BMW i5 or i7 Plug-In Hybrid Car Arriving In 2018?

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The long-rumored BMW i5/i7 is looking set to hit the market sometime in 2018 — and will be designed specifically to compete with Tesla’s Model S, according to recent reports.

While the model is expected to have an upper-market look to it, the all-electric range isn’t actually expected to approach that of the Model S — reportedly only possessing a zero-emissions range of up to 80 miles per charge.

This would of course not really put the i5/i7 on the same level as Tesla’s offerings, and that’s not even mentioning acceleration yet. Overall, it looks like this will be something that’s more like an upper-market Chevy Volt competitor, rather than a Tesla competitor.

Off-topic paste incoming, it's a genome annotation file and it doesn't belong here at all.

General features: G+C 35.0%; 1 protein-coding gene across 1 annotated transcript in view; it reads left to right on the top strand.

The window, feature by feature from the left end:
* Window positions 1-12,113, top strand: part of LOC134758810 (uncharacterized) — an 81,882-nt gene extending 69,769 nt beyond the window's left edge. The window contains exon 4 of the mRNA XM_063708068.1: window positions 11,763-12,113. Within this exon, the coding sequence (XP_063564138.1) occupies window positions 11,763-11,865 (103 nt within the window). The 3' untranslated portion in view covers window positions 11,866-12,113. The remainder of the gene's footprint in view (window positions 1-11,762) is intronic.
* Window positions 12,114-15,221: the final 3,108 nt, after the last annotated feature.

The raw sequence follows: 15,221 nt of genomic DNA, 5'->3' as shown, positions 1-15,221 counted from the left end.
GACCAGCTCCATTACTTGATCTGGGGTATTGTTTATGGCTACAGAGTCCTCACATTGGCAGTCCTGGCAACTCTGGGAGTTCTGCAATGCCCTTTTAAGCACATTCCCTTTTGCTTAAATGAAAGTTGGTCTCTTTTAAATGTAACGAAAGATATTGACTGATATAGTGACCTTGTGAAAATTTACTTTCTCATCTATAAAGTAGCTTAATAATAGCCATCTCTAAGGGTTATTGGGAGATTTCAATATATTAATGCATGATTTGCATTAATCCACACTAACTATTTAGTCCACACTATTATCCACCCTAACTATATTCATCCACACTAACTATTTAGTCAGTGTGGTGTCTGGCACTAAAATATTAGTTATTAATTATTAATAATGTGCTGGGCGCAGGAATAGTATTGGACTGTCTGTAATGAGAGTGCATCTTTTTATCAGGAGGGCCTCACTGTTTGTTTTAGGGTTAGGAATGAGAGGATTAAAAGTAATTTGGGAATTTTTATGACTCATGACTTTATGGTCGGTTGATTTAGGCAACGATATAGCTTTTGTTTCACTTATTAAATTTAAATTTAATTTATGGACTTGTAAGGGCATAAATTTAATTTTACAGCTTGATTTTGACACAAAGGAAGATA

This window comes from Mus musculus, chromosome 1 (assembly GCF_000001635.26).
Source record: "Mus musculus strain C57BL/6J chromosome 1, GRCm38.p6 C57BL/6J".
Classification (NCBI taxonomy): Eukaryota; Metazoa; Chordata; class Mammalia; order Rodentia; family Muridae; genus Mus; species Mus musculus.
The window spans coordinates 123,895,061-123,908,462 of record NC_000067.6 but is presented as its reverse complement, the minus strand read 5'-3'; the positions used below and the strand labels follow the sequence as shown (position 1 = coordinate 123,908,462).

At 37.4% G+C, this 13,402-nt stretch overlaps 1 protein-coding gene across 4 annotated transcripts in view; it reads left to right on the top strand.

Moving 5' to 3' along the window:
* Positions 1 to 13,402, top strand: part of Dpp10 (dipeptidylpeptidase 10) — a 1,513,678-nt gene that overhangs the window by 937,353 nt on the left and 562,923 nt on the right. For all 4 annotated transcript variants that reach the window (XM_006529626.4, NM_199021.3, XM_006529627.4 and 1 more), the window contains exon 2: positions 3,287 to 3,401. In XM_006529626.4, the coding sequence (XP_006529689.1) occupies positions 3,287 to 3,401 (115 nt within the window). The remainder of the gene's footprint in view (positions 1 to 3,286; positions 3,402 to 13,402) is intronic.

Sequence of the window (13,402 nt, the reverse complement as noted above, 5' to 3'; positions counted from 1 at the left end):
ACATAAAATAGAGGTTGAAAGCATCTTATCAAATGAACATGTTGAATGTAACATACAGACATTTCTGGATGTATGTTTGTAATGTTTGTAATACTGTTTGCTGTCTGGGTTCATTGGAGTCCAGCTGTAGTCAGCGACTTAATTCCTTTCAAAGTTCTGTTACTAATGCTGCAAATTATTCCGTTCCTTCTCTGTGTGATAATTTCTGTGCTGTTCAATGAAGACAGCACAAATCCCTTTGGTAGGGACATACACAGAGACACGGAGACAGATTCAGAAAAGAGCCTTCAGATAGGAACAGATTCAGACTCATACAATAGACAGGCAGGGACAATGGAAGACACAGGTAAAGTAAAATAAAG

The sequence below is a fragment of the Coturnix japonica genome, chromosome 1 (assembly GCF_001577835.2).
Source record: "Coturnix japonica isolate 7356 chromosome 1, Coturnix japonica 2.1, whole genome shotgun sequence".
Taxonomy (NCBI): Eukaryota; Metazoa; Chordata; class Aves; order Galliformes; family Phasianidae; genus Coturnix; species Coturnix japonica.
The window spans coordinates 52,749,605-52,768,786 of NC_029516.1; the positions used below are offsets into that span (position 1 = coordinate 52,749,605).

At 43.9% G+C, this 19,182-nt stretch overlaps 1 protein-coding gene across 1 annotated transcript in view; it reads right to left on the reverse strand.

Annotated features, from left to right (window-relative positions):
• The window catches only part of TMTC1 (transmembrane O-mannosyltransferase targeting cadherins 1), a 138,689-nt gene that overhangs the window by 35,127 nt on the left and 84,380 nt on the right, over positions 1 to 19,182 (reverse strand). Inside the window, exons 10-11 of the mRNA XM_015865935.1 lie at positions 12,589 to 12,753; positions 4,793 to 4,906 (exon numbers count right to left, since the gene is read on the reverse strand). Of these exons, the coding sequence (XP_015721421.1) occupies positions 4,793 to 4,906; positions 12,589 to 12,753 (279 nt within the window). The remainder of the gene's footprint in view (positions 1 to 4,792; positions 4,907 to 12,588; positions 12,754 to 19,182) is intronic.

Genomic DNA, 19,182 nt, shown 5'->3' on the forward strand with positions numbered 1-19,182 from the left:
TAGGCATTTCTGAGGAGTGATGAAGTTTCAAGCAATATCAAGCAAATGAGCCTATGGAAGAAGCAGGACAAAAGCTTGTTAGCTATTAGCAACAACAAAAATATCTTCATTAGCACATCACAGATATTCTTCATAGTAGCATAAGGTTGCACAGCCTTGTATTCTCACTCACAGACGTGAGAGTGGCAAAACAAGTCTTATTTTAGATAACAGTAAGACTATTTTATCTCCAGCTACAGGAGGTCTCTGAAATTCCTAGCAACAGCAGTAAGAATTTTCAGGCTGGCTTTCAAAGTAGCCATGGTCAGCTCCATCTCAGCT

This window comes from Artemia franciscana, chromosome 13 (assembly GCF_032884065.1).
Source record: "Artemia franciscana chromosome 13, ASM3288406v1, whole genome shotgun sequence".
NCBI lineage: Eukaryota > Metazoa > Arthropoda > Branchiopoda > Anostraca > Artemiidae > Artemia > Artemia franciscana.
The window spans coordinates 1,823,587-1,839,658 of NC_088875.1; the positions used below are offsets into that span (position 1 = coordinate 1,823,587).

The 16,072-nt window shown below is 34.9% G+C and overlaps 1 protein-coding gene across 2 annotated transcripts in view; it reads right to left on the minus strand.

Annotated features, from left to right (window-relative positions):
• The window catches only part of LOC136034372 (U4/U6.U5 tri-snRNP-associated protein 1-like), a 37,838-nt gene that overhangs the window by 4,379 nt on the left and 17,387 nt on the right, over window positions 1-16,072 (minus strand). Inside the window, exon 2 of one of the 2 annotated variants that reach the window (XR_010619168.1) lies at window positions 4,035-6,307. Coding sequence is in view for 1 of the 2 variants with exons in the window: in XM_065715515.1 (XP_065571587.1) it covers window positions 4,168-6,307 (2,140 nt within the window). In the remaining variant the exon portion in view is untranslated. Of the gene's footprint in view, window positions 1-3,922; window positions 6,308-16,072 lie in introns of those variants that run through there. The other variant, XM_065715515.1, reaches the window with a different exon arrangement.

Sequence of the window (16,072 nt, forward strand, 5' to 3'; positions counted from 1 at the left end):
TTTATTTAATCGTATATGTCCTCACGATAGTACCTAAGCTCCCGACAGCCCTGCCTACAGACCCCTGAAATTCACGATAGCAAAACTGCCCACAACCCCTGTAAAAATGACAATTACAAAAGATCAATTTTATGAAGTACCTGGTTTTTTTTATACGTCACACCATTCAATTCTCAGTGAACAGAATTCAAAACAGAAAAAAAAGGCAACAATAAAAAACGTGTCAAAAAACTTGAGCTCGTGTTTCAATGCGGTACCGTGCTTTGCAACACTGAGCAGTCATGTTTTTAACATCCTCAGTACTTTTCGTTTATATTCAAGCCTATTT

GAS2 provides more:

According to the UK’s Car Magazine, the rumored BMW i5/i7 will continue in the tradition of the i3 and i8, but boasting two electric motors. The setup will be similar to the drivetrain of the i8, with no mechanical connection between the front and rear wheels, though in this case with an electric motor situated on each axle.

The front motor will be good for about 245 horsepower, and the rear motor about 95 ponies, with a 245 horsepower four-cylinder range extender bringing total output to about 545 horsepower. The gas engine will assist at speeds above 40 MPH, though the i5/i7 is being designed to operate primarily on battery power. The plug-in hybrid can operate using either the front or rear electric motors alone, together, or in conjunction with the range extender, which from the sounds of it will also help in the motivation.